Washington Street Early in Its History
Then & NowCommunity

Washington Street Early in Its History

The birthplace of what became a thriving Jewish community in Atlanta ceased to exist as the city grew.

Early in its history, Washington Street was one of the city’s most desirable neighborhoods.
Early in its history, Washington Street was one of the city’s most desirable neighborhoods.

The hundreds of thousands of people who speed through downtown Atlanta in their automobiles each day hardly give it a glance, but Washington Avenue, which lies just south of the I-20 interchange and the state capitol, was once among the city’s most desirable neighborhoods. In the later decades of the 19th century, it was home to some of the most important people in Atlanta and an important center of Jewish life.

The city’s first synagogue, the impressive Hebrew Benevolent Congregation, later known simply as The Temple, with its onion-shaped domes, opened nearby in 1878. Its congregants were German-speaking Jews who had prospered after the end of the Civil War in 1865. One of them, David Mayer, was a founder and longtime member of the City of Atlanta school board. Another was the first Deputy Mayor of Atlanta. Several German Jews helped found Grady Hospital.

Later in the 19th century and early decades of the 20th century, as poor, Yiddish-speaking Russian Jews crowded into the surrounding downtown neighborhood, the more prosperous Temple members were there to help. The streets on Atlanta’s Southside around Washington Avenue became a cradle of local Jewish life.

Georgia State University history professor Marni Davis is writing a history of the Washington Street neighborhood.

It is the story of the growth of that community and how it changed and prospered that has fascinated Georgia State University history professor Marni Davis. She is writing a book with the working title of “Southsiders” about what she calls the Washington-Capitol corridor.

“What I’m writing is sort of a social geography of who was in the Southside, how that changed and why. And the ‘why’ is going to investigate not just the policymakers at the municipal level, but also the institutions that are responding; the neighborhood organizations that bring resources and services to the neighborhood.”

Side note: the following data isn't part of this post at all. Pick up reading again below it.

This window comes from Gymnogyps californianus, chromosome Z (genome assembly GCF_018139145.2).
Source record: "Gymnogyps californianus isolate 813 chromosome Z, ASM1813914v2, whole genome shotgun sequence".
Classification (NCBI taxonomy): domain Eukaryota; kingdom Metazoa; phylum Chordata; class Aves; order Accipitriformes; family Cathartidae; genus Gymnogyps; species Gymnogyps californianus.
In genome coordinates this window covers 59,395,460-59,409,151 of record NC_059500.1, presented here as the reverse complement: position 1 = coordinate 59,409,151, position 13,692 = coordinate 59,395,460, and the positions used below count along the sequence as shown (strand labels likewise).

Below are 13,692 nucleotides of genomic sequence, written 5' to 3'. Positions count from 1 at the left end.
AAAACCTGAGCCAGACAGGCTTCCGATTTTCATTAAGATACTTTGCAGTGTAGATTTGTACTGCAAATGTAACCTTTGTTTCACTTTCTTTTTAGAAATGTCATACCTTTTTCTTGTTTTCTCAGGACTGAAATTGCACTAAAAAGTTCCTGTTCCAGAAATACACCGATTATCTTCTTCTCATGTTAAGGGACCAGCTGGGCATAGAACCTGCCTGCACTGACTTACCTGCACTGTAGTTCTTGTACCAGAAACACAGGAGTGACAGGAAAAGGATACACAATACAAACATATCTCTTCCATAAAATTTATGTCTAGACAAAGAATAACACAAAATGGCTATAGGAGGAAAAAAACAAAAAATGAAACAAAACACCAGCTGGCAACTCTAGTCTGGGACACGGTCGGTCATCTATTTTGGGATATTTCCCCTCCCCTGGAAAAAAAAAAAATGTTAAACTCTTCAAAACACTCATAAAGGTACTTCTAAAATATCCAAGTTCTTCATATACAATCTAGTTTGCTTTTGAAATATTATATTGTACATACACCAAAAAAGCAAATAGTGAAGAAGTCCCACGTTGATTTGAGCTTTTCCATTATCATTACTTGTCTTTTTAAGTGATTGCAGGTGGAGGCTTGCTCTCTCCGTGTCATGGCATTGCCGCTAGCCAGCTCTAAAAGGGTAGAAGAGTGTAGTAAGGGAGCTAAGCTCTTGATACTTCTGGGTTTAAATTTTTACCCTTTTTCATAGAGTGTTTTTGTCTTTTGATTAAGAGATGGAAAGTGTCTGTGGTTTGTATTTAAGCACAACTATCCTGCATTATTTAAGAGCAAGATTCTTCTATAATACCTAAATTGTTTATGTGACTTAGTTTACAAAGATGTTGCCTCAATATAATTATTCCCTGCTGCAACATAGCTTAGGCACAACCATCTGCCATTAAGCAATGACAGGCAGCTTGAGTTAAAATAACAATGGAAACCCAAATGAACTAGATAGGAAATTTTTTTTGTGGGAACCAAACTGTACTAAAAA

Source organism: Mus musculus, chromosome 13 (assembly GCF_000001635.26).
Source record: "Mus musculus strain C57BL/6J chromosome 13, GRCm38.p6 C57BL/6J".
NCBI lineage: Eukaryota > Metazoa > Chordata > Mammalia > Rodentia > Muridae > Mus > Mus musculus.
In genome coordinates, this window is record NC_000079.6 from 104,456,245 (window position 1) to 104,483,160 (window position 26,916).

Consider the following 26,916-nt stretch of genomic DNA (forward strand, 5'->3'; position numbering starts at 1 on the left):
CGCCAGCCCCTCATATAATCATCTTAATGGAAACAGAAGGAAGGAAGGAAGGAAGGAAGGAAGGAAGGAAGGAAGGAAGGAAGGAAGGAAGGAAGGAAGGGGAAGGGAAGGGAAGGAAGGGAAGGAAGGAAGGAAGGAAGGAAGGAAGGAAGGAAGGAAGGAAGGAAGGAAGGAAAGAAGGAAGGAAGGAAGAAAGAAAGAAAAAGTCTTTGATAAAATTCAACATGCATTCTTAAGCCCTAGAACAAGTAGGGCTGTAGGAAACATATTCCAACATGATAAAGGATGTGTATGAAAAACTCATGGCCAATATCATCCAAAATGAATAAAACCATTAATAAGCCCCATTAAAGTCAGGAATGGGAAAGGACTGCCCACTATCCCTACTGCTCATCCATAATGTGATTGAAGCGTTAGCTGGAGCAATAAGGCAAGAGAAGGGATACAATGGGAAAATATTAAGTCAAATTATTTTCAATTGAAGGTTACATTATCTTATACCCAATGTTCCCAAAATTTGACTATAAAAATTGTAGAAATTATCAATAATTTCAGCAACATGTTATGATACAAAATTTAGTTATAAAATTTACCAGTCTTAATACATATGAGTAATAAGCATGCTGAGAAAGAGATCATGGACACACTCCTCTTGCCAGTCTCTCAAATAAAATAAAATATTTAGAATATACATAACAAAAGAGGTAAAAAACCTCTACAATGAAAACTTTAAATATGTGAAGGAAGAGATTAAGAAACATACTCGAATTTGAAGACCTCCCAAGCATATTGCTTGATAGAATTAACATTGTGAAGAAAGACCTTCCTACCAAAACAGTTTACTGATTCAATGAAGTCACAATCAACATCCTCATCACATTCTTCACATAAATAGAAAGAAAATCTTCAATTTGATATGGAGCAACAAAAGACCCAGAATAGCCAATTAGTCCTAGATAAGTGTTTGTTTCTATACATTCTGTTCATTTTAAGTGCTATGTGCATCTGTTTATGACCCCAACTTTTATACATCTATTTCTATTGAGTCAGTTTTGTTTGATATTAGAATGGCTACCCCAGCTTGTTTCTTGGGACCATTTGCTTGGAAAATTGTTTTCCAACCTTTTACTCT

As waves of poor, Yiddish-speaking Jews poured into the city around the turn of the 20th century, Washington Avenue developed to serve their needs. The Ahavath Achim Synagogue, which was founded in the mid-1880s on Gilmer Street as an Orthodox synagogue, later became affiliated with the Conservative movement. It moved to Washington Street in 1921. Just a year earlier, the Jewish Educational Alliance was built nearby on Capitol Avenue to help the new arrivals learn to adjust to American life.

What was once a thriving Jewish neighborhood has been covered over with ribbons of interstate highway concrete.

Surrounding these important early institutions were streets that began to accommodate a growing number of Jewish merchants. Mark Bauman, a leading historian of Jewish Atlanta, has commented that you could buy anything from Jewish merchants in the first years of the 20th century. They sold everything from barley and malt for dairy cows to straw hats, paper goods, and bedsprings for the city’s rapidly growing population.

Davis has compiled a fascinating website devoted to one street in the neighborhood, with its grocers, butchers, bakers and ice cream makers. Many of them were Ashkenazic Jews who had come from Russia or were Sephardic Jews who had come from Turkey or the Greek island of Rhodes in the eastern Mediterranean.

The Temple opened Atlanta’s first synagogue not far from Washington Street in 1878.

If you needed a prominent attorney, or banker or real estate developer, they were there, too, the well-established German Jews of The Temple. All of them living and often working together on the Southside, but, as Davis points out, with a certain sense of separation between them.

“You had these three groups of Jews who interacted at a certain level and didn’t interact at another level, particularly socially. You had AA synagogue for the Eastern European Jews. You had The Temple for the German Jews. And there was Or VeShalom synagogue, which was started for the Sephardic Jews. So that they, in a sense, mingled, but they also stayed apart.”

As the city grew and the Jewish residents prospered, they bought automobiles and became more mobile. They built homes near Ponce de Leon Avenue and further north in the city.

By the 1950s, all those automobiles played a major role in finishing off what was left of the old neighborhood. The interstate highway system carved up downtown Atlanta during the mid-20th century and the I-75 and I-85 downtown connector paved over large sections of what had once been such a thriving Jewish community. Much of it is simply gone, vanished. It’s part of the reason Davis is writing her book.

“The old neighborhood is just no place. It’s just a road for cars to go quickly…and the more that I learned about what had been there, the more I felt like it was incumbent upon the local Jewish community to know more about that. I think it’s an important part of how Atlanta’s Jewish community understands how they fit into the larger story of Atlanta’s development.”

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